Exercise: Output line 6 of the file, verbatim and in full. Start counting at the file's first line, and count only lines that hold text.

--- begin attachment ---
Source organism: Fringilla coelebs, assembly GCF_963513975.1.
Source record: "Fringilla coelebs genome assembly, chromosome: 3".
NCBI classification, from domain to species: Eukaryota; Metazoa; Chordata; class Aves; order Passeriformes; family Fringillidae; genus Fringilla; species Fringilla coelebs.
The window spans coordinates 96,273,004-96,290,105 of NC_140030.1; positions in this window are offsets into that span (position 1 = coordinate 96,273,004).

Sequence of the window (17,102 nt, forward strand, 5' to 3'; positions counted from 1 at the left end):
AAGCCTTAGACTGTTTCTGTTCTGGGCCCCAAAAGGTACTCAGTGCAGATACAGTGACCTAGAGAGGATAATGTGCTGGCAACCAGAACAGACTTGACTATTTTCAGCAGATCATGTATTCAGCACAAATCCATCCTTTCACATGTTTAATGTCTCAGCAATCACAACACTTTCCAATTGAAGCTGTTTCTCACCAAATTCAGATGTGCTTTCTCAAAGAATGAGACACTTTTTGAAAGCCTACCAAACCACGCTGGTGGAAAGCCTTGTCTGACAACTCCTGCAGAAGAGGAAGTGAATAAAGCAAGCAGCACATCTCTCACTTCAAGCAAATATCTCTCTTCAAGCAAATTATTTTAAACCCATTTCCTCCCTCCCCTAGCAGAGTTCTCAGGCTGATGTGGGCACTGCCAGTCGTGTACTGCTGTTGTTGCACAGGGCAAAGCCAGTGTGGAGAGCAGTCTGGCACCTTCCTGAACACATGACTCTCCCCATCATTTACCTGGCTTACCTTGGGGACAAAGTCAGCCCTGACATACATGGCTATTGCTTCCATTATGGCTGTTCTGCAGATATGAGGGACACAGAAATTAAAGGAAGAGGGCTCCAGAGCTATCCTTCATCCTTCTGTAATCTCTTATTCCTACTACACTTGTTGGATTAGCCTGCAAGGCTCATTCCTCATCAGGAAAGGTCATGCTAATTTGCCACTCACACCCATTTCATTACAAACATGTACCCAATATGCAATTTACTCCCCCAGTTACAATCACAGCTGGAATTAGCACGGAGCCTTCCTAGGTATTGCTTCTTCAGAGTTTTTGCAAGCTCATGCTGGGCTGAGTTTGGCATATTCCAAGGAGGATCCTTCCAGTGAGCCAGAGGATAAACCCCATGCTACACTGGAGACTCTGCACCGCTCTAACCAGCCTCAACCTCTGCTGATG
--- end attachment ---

AAGCCTTAGACTGTTTCTGTTCTGGGCCCCAAAAGGTACTCAGTGCAGATACAGTGACCTAGAGAGGATAATGTGCTGGCAACCAGAACAGACTTGACTATTTTCAGCAGATCATGTATTCAGCACAAATCCATCCTTTCACATGTTTAATGTCTCAGCAATCACAACACTTTCCAATTGAAGCTGTTTCTCACCAAATTCAGATGTGCTTTCTCAAAGAATGAGACACTTTTTGAAAGCCTACCAAACCACGCTGGTGGAAAGCCTTGTCTGACAACTCCTGCAGAAGAGGAAGTGAATAAAGCAAGCAGCACATCTCTCACTTCAAGCAAATATCTCTCTTCAAGCAAATTATTTTAAACCCATTTCCTCCCTCCCCTAGCAGAGTTCTCAGGCTGATGTGGGCACTGCCAGTCGTGTACTGCTGTTGTTGCACAGGGCAAAGCCAGTGTGGAGAGCAGTCTGGCACCTTCCTGAACACATGACTCTCCCCATCATTTACCTGGCTTACCTTGGGGACAAAGTCAGCCCTGACATACATGGCTATTGCTTCCATTATGGCTGTTCTGCAGATATGAGGGACACAGAAATTAAAGGAAGAGGGCTCCAGAGCTATCCTTCATCCTTCTGTAATCTCTTATTCCTACTACACTTGTTGGATTAGCCTGCAAGGCTCATTCCTCATCAGGAAAGGTCATGCTAATTTGCCACTCACACCCATTTCATTACAAACATGTACCCAATATGCAATTTACTCCCCCAGTTACAATCACAGCTGGAATTAGCACGGAGCCTTCCTAGGTATTGCTTCTTCAGAGTTTTTGCAAGCTCATGCTGGGCTGAGTTTGGCATATTCCAAGGAGGATCCTTCCAGTGAGCCAGAGGATAAACCCCATGCTACACTGGAGACTCTGCACCGCTCTAACCAGCCTCAACCTCTGCTGATG